Mulch 101 - | WBTV Charlotte

Mulch 101

You've now built your garden, selected your plants and are ready for the finishing touch - mulch!  Spend a few minutes with WBTV meteorologist Jim Lytle and Mike Bishop from Blue Max Materials to discover the importance of mulching!

More information:

Mulching your flower bed or vegetable garden is a critical part of the planting process.  Let's examine some of the reasons why.

Mulch...

... acts as an insulator for your plants' roots, keeping them cooler in the summer 
   and warmer in the winter.

... helps your soil retain moisture - especially important in our drought-stricken  
   areas!

... reduces the growth of weeds (notice, we didn't say "prevents" weeds because
   wind-blown seeds can settle on the surface of your mulch and sprout).

... helps prevent soil erosion.

... reduces splash transmitted soil related diseases.

... adds nutrients to the soil as it decomposes (this depends on the type of mulch
    selected).

... looks great!

All right, so we know mulching is essential, but what kind of mulch is best?  There is no one answer to this question - personal preferences play a role in choosing the look you want from your mulch.  That being said, there are some general characteristics to consider when buying mulch:

  1. look for "bark" mulch - mulch that consists of the bark of a tree as opposed to wood fibers from the center of the tree.  As we all know, bark is the protective coating of the tree that helps it ward off insects and disease, whereas the wood fibers are what insects like termites like to eat.  Which do you want in your yard?
  2. understand what you're getting when you use mulch from a construction site or yard clean-up (as opposed to a saw mill where you get bark mulch) - construction debris can, and usually will, have all kinds of things mixed in it.  This includes ingredients such as all parts of chopped up trees or shrubs (bark and wood fibers), seeds, possible insects or infestations, and poison ivy/oak.  While this may not be a bad choice for a large natural area, you may want to think twice about putting it in a flower or vegetable garden or near your home.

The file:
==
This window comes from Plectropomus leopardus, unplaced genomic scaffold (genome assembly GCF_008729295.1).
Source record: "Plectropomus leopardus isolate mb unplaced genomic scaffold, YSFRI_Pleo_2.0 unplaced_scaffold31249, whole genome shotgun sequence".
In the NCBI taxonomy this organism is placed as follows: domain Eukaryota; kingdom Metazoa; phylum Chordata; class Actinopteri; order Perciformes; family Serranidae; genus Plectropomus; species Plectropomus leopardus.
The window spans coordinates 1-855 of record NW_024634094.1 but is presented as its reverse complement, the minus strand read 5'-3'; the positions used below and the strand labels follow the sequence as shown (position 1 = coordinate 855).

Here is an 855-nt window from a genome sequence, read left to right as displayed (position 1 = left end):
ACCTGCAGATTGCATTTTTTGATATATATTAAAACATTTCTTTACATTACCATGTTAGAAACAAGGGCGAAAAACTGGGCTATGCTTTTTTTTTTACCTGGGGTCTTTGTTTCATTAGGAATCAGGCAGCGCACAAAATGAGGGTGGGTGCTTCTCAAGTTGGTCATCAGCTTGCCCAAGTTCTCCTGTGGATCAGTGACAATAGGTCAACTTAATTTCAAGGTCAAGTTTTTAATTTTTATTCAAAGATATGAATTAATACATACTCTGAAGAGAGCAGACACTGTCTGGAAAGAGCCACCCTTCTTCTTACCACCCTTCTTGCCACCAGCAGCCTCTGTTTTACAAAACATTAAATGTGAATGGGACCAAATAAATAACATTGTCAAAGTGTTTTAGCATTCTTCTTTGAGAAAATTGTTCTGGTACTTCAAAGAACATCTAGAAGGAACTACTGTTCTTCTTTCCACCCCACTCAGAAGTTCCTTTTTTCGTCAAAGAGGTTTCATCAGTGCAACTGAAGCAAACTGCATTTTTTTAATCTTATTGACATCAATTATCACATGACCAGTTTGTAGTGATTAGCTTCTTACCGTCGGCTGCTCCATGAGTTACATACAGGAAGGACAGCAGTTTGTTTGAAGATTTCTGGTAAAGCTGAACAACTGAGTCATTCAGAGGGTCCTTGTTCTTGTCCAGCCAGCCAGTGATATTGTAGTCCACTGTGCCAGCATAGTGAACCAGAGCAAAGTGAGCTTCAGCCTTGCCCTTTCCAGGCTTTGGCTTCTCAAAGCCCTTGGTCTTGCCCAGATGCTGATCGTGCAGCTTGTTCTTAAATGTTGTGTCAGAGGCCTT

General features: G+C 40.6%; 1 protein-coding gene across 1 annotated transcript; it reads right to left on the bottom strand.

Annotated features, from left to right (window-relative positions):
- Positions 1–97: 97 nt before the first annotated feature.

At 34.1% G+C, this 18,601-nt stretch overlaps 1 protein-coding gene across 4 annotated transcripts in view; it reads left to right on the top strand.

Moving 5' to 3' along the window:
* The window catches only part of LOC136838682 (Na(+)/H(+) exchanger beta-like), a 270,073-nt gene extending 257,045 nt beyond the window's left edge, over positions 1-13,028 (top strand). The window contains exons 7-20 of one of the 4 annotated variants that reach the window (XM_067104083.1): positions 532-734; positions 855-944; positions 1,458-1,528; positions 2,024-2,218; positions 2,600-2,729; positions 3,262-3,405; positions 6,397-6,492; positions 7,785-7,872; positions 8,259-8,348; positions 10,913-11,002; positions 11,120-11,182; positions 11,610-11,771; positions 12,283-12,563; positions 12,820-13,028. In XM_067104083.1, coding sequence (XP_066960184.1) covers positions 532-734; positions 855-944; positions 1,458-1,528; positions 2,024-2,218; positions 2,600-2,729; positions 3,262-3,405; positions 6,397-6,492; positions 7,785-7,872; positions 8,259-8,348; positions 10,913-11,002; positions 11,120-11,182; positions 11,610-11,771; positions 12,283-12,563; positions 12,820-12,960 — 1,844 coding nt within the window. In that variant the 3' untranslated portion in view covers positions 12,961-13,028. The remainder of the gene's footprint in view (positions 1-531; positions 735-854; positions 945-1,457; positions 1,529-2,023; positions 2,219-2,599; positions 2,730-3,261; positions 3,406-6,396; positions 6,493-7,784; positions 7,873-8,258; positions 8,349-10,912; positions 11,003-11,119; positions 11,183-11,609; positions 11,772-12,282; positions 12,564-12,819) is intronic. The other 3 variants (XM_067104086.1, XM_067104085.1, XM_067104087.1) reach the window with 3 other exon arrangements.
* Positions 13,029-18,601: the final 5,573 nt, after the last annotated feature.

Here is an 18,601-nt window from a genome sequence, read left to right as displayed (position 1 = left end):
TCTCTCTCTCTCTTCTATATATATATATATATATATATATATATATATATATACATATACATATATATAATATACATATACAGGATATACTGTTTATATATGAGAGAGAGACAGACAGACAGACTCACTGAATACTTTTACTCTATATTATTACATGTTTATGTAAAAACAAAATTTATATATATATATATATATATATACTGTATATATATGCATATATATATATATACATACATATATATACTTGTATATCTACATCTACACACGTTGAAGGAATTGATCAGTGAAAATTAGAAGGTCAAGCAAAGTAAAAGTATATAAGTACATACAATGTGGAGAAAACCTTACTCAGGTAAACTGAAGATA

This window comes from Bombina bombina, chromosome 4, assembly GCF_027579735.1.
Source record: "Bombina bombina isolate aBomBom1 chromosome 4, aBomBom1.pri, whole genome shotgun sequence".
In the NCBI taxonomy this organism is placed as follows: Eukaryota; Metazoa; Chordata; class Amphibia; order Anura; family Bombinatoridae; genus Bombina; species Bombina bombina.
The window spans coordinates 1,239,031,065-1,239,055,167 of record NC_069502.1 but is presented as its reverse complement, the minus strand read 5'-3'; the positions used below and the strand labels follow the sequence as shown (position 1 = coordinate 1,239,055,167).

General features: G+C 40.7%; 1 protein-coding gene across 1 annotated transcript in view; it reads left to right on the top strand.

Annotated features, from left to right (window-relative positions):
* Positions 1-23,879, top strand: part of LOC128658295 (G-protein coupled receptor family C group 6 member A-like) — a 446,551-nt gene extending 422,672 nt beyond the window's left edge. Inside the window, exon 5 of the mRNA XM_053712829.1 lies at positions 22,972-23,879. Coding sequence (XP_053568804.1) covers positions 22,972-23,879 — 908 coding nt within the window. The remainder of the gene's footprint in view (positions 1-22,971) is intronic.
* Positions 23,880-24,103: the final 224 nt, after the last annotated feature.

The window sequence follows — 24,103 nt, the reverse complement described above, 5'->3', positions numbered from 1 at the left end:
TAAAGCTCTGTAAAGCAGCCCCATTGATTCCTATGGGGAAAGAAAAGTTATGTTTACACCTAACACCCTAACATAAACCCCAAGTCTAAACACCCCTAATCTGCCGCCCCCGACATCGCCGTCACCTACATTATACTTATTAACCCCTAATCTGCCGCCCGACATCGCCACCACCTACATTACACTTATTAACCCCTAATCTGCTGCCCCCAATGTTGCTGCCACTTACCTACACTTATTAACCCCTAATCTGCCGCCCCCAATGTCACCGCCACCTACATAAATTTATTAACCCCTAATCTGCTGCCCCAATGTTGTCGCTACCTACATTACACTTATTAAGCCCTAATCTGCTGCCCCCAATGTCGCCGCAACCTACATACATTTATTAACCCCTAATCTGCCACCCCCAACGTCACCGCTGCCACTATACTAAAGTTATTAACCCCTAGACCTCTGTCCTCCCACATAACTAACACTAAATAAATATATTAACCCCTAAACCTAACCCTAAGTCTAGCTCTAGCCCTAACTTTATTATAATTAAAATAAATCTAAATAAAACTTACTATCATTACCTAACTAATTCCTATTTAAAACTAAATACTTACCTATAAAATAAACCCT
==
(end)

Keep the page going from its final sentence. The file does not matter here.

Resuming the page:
3. purchase from a reputable supplier - believe it or not, there is an exact science to processing mulch that takes into account such things as the temperature and age of the bark.  Mulch contains millions of living organisms that are constantly in motion in the decomposing process; the friction from this motion is what causes you to see "smoke" coming from a pile of mulch in cold weather!  Putting mulch that is not aged properly around fresh plants can cause them to "burn" in the harsh sun.


A favorite mulch of landscapers and contractors in the Charlotte area is Double Hammered Hardwood Mulch.  It offers a dark, rich color, excellent erosion control and moisture retention, and excels as a soil enrichment! 



Double Hammered Hardwood Mulch in front garden bed.

Once you've selected your mulch, you need to know that this is not a situation where "more is better"!  A 3" layer of mulch is just right; even if you are just freshening an existing layer of mulch, don't put down more than 3" total.  (A thicker layer inhibits moisture and air from reaching roots.)  You especially don't want to pile mulch up against the base of trees; this action causes the bark to rot, weakening the tree's immune system as well as preventing water and air from reaching the roots.

For more information on mulches, visit http://www.bluemaxmaterials.com./.

 
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